Did Metta World Peace punch Brandon Knight during Lakers win over Pistons? (VIDEO)

Ball Don't Lie

With just under two minutes remaining in the first half of Sunday's early tip between the Los Angeles Lakers and Detroit Pistons — to which we're sure you were all glued because there wasn't much else going on yesterday, sports-wise — Lakers big man Pau Gasol took the ball to the basket against Pistons center Greg Monroe and got fouled. Just a few feet away, L.A. forward Metta World Peace and Detroit guard Brandon Knight were tangled up under the rim, battling for post/rebounding position ... and it sure looked like Metta took his "battling" a bit too seriously:

"I guess this building brings out the 'Ron Artest' in Metta World Peace." Well done, Pistons play-by-play man George Blaha.

Thankfully, cooler heads prevailed after the scrum and no "Malice at the Palace" redux ensued. World Peace was hit with a flagrant foul-1, the Pistons were granted two foul shots (Knight made both) and the ball (Knight missed a jumper), and the game continued apace, with the Lakers taking an 11-point lead into halftime and barely hanging on late for a 98-97 win.

After the game, the Pistons' sophomore guard was asked whether World Peace's grab around the neck and subsequent clinch work went a bit too far ... and he answered in the affirmative, according to Vincent Goodwill of the Detroit News:

"I was surprised the ref didn't see it. He definitely threw a punch," Knight said. "It felt like a punch. That's why I reacted like I did, I'm not gonna react — guys always get tussled up, even though he grabbed me around the neck." [...]

"The play was over, the whistle blew and if somebody grabs you around the neck, you're not gonna let that happen," Knight said. "You do what you have to, to get the person off you."

Knight appeared off his game for the remainder of the half, missing his next shot and committing two turnovers in the final minute.

"Nah, it didn't rattle me," Knight said. "I know what type of player he is. That stuff happens sometimes and you have to continue to be focused." [...]

"If somebody grabs you around the neck for no reason and you feel like they throw a punch … it's basketball, it gets heated sometimes but you understand that. You have to hold your ground at some point."

Looking back at the tape, you can see World Peace get his right arm around the back of Knight's neck. As Knight tries to push World Peace away, the Lakers forward slides his left arm inside of Knight's right, pulls Knight's head down and comes up with the left to the chin. It wasn't a full-fledged uppercut, though; World Peace didn't make a closed fist, and appeared to hit Knight with the outside of his wrist.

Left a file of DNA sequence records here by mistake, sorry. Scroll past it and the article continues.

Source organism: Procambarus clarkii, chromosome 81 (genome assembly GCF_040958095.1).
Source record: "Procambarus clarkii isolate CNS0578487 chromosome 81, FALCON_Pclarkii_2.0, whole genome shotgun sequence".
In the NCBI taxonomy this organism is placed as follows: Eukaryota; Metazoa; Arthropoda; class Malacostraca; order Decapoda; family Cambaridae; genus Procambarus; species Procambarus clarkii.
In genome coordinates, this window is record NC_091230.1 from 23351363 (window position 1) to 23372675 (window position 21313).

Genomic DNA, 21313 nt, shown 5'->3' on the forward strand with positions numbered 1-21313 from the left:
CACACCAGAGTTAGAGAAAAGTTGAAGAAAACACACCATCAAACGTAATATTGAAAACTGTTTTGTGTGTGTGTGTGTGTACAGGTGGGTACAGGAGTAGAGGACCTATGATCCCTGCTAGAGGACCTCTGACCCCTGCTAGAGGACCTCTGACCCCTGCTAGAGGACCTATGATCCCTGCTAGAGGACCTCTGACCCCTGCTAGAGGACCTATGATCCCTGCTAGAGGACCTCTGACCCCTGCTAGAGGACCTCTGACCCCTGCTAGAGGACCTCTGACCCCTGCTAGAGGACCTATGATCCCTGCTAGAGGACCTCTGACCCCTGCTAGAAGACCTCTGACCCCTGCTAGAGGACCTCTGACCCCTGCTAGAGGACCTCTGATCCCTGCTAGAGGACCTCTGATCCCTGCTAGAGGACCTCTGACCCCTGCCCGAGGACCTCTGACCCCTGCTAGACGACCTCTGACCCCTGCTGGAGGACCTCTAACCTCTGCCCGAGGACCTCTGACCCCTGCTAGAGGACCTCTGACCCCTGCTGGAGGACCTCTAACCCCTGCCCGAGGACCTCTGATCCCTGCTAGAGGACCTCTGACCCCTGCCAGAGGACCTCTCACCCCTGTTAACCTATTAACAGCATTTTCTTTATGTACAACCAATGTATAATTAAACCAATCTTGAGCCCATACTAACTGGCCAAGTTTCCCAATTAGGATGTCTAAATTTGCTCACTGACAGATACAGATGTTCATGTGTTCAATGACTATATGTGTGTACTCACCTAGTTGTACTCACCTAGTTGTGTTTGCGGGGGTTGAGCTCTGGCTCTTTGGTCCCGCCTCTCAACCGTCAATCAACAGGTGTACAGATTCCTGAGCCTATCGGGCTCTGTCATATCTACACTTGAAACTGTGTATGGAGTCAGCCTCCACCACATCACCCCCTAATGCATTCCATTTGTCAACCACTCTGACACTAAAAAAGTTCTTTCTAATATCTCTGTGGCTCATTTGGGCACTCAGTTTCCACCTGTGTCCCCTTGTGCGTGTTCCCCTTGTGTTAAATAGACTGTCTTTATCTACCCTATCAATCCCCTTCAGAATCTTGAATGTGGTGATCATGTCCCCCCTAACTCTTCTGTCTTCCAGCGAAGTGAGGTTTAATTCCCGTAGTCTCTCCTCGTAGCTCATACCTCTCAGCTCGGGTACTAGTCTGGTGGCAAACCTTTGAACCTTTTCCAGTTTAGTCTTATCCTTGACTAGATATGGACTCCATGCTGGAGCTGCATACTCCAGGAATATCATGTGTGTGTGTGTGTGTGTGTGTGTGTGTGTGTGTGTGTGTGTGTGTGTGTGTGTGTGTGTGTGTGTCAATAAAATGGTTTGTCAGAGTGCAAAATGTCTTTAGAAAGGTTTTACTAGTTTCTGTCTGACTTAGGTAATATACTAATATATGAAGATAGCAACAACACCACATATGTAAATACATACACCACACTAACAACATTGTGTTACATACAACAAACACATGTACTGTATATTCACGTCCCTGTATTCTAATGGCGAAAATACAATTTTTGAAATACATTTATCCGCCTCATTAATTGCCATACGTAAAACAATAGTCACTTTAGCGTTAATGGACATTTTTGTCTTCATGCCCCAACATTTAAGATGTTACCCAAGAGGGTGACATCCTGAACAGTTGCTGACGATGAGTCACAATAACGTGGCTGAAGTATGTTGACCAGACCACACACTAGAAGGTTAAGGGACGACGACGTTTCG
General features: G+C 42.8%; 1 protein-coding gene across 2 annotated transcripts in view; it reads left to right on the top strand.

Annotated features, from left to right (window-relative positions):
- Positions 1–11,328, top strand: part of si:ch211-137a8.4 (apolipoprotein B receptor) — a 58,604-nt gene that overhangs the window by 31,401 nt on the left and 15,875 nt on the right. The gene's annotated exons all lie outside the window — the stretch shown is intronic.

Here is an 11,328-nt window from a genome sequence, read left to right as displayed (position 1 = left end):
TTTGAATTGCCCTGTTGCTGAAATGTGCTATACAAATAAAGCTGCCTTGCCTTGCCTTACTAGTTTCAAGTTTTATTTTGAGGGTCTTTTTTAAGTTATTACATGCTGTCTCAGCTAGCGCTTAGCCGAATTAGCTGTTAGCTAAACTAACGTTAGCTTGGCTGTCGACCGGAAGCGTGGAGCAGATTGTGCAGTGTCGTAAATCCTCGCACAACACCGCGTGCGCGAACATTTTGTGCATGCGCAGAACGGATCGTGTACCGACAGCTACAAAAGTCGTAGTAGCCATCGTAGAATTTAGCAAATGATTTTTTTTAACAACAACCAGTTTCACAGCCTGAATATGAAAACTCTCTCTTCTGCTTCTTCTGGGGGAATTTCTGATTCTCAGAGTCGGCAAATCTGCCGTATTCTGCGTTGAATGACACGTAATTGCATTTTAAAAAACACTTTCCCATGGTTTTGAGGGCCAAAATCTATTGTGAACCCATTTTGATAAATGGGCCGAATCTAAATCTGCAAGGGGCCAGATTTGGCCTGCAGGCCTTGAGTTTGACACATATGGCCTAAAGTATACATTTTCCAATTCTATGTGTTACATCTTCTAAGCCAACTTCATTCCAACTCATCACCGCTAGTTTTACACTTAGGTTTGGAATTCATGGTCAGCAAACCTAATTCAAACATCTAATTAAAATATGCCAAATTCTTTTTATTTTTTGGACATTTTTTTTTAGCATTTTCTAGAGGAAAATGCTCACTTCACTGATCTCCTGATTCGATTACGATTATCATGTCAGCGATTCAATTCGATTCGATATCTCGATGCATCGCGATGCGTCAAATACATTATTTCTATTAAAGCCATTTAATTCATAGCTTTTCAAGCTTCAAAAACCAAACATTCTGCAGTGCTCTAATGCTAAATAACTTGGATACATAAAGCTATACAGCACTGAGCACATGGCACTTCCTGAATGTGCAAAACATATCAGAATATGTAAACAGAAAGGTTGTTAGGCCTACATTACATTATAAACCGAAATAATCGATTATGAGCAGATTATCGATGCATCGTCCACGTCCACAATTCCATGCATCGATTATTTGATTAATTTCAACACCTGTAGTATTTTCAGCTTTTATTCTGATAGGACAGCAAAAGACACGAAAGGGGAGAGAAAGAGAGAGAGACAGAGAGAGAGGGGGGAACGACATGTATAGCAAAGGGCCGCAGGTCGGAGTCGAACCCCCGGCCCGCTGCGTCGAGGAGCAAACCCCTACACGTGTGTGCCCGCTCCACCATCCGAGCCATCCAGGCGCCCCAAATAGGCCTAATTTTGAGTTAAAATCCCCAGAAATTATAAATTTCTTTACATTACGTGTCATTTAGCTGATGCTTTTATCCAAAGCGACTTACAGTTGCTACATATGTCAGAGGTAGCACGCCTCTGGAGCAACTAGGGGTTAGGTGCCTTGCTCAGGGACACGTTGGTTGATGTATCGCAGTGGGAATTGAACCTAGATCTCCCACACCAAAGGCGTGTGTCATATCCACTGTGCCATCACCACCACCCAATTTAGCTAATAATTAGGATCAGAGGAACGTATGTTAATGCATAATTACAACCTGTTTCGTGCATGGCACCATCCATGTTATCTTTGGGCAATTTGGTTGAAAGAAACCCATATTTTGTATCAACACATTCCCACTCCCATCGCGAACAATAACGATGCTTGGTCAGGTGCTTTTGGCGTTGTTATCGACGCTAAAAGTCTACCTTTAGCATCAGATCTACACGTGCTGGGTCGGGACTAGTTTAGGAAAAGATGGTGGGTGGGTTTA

Still, it's clear that he did bring his arm up into Knight's face while holding the back of his head, and it's clear that Knight didn't appreciate it. At best, it calls to mind World Peace's swinging back elbow on James Harden last year, where the intent might not have been to injure but Metta still bore responsibility for the damage done by his limbs; at worst, it could be that World Peace was deliberately cheap-shotting a guy on whom he's got a good four inches and at least 55 or 60 pounds, which wouldn't be too cool. Actually, it's not too cool either way, really.

For his part, World Peace downplayed the incident after the game, doing just a beautiful job of damning Knight with faint praise in the process, according to ESPN Los Angeles' Dave McMenamin:

"He's a small guy," World Peace said after finishing with eight points and nine rebounds in the win. "[Knight] was trying his hardest to keep me off him. He worked hard, man. That kid, I don't know where he's from, I don't know what school he went to, because he was guarding me and I was crashing the boards. He's a tough kid, man. He tried to keep me off the glass and he did a good job. That's all I can say. He's a tough kid, very great. He's a tough point guard or shooting guard or whatever he is."

Nothing says "I respect your great toughness" like also saying "I have no idea who you are, where you came from, what position you play or what you are doing here." Very good complimenting, Metta.

I'm guessing the league's disciplinary czars will be taking another look at this once they shake off their Super Bowl hangovers this morning, but I'm still not entirely sure what they'll see when they do, because I'm not positive I'd call it an intentional uppercut myself. What do you think? Let us know in the comments below, on Facebook or on Twitter.

Video via SB Nation's Mike Prada.

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